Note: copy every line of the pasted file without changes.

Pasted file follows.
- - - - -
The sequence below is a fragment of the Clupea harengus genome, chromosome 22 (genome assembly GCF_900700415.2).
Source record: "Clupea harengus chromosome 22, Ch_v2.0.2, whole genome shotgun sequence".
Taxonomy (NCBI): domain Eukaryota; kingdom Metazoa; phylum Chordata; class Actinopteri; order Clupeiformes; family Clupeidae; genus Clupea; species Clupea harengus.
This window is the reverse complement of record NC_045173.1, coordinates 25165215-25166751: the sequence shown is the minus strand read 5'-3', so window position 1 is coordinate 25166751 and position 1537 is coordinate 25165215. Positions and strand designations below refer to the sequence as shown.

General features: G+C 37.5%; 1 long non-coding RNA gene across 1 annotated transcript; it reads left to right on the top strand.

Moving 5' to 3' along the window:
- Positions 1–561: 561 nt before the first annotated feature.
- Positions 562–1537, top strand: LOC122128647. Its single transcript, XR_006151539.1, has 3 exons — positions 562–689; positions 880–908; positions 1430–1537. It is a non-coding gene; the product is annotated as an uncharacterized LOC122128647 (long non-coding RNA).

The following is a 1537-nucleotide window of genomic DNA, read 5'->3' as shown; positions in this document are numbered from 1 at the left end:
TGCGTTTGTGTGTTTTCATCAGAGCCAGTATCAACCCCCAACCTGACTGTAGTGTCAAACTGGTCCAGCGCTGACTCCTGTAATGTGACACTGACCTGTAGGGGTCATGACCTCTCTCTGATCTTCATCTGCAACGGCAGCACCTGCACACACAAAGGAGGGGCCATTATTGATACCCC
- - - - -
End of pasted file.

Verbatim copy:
The sequence below is a fragment of the Clupea harengus genome, chromosome 22 (genome assembly GCF_900700415.2).
Source record: "Clupea harengus chromosome 22, Ch_v2.0.2, whole genome shotgun sequence".
Taxonomy (NCBI): domain Eukaryota; kingdom Metazoa; phylum Chordata; class Actinopteri; order Clupeiformes; family Clupeidae; genus Clupea; species Clupea harengus.
This window is the reverse complement of record NC_045173.1, coordinates 25165215-25166751: the sequence shown is the minus strand read 5'-3', so window position 1 is coordinate 25166751 and position 1537 is coordinate 25165215. Positions and strand designations below refer to the sequence as shown.

General features: G+C 37.5%; 1 long non-coding RNA gene across 1 annotated transcript; it reads left to right on the top strand.

Moving 5' to 3' along the window:
- Positions 1–561: 561 nt before the first annotated feature.
- Positions 562–1537, top strand: LOC122128647. Its single transcript, XR_006151539.1, has 3 exons — positions 562–689; positions 880–908; positions 1430–1537. It is a non-coding gene; the product is annotated as an uncharacterized LOC122128647 (long non-coding RNA).

The following is a 1537-nucleotide window of genomic DNA, read 5'->3' as shown; positions in this document are numbered from 1 at the left end:
TGCGTTTGTGTGTTTTCATCAGAGCCAGTATCAACCCCCAACCTGACTGTAGTGTCAAACTGGTCCAGCGCTGACTCCTGTAATGTGACACTGACCTGTAGGGGTCATGACCTCTCTCTGATCTTCATCTGCAACGGCAGCACCTGCACACACAAAGGAGGGGCCATTATTGATACCCC